Access (or Sharing) Economy Minitrack
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Sharing is ingrained in the fabric of society and efficient access to goods and services constitutes a major force driving much of the economic activity today. With greater connectivity brought about by the proliferation of internetworking technologies, it has become much easier for individuals to circumvent spatial and temporal barriers during interactions, thereby giving rise to a novel access (or sharing) economy that is structured around the disintermediation of conventional channels of commerce in the exchange of both tangible and intangible resources. The access (or sharing) economy has gained notable attention within mainstream media as a new economic paradigm that leverages peer‐to‐peer technological platforms to facilitate exchange of resources among individuals who are joined via fluid relational networks. Almost overnight, numerous peer‐to‐peer platforms—in the likes of crowd‐working (e.g., Airbnb, Uber, Amazon Mechanic Turk, E‐Lance, Fiverr), co‐innovation (e.g., Mindmixer, Social Innovator), crowd‐funding (e.g., Kickstarter, Indiegogo), crowd‐searching (e.g., Crowdfynd, CrowdSearching), and crowd‐voting (e.g., California Report Card, Threadless) — have sprung up to facilitate both individuals and/or organizations to pool resources in resolving problems.
While there are many practitioners who have prophesized the access (or sharing) economyas a game‐ changer for how organizations and society function, there are also a number of detractors who questioned the uncertain and potentially disruptive future that is brought about by such peer‐to‐peer exchanges. Critics have painted a dismal picture of the access (or sharing) economy as a means for individuals and/or firms to dodge proper regulations and live beyond their means, which in turn contributes to doomsday scenarios of massive job displacements and spending habits detrimental to society. In light of the opportunities and challenges posed by the access (or sharing) economy, there is a clear urgency for a systematic and thorough scrutiny of how value creation and appropriation can take place within such economic environments while minimizing its negative impact to society.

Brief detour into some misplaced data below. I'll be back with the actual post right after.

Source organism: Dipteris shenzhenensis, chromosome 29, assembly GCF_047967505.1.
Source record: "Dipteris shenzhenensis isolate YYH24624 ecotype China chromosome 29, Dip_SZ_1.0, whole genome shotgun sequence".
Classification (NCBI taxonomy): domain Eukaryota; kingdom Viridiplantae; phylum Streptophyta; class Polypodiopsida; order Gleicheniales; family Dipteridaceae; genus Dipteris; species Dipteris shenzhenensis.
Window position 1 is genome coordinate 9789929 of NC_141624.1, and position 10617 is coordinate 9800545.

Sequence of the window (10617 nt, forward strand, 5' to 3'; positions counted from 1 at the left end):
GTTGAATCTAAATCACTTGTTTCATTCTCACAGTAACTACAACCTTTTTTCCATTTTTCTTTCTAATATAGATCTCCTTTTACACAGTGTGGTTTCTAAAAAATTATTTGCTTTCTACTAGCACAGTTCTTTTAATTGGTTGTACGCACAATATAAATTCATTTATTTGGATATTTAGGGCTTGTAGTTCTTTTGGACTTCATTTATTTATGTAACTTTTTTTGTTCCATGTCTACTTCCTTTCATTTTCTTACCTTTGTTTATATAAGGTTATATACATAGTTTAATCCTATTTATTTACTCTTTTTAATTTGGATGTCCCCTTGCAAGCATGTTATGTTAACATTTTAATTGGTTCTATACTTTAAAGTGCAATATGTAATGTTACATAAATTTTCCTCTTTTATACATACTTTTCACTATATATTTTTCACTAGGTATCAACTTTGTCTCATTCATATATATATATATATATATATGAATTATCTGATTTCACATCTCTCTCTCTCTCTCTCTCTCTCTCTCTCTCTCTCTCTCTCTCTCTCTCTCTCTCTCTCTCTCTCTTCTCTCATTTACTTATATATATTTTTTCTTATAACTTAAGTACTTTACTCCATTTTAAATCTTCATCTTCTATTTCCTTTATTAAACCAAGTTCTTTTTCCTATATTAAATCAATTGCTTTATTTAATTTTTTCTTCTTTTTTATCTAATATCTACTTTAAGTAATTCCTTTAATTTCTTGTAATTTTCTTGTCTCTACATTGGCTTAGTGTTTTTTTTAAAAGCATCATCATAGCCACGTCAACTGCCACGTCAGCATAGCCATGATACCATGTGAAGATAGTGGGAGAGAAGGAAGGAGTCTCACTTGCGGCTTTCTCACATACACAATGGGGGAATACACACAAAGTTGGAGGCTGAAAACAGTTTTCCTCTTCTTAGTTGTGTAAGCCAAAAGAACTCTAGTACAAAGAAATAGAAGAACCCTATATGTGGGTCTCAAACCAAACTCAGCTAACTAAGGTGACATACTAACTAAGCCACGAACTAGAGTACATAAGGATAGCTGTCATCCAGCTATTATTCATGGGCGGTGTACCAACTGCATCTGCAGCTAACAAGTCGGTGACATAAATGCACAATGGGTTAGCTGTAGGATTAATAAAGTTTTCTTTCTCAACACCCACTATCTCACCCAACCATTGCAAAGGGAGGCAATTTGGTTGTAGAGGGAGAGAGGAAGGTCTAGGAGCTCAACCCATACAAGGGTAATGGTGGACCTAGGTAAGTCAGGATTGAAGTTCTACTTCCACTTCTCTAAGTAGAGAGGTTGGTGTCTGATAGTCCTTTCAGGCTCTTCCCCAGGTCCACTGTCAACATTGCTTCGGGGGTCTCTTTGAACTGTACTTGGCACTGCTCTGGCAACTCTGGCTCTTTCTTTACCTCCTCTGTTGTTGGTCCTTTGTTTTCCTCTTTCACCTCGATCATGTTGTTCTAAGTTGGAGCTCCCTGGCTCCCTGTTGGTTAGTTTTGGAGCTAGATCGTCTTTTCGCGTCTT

This minitrack embraces both retrospective and progressive views of how the access (or sharing) economy has evolved and would transform with technological advances. We welcome papers that identify and address knowledge gaps in how emergent technologies are shaping the access and sharing of resources within online peer‐to‐peer communities. Papers that subscribe to inter‐disciplinary perspectives and/or adopt mixed methods are particularly welcome.
Topics of interest include but are not limited to:
- Collaborative consumption and production in access access (or sharing) economy
- Crowdfunding and communal investment
- Crowdsourcing and open innovation
- Crowd platform strategies
- Data privacy and security in access access (or sharing) economy
- Design and innovation of crowd platforms
- Digital business models of access access (or sharing) economy
- Digital labor markets and workforce management in access (or sharing) economy
- Disruptive innovation in access (or sharing) economy
- Market mechanics of access (or sharing) economy
- Policy formulation for access (or sharing) economy
- Reputation and trust in access (or sharing) economy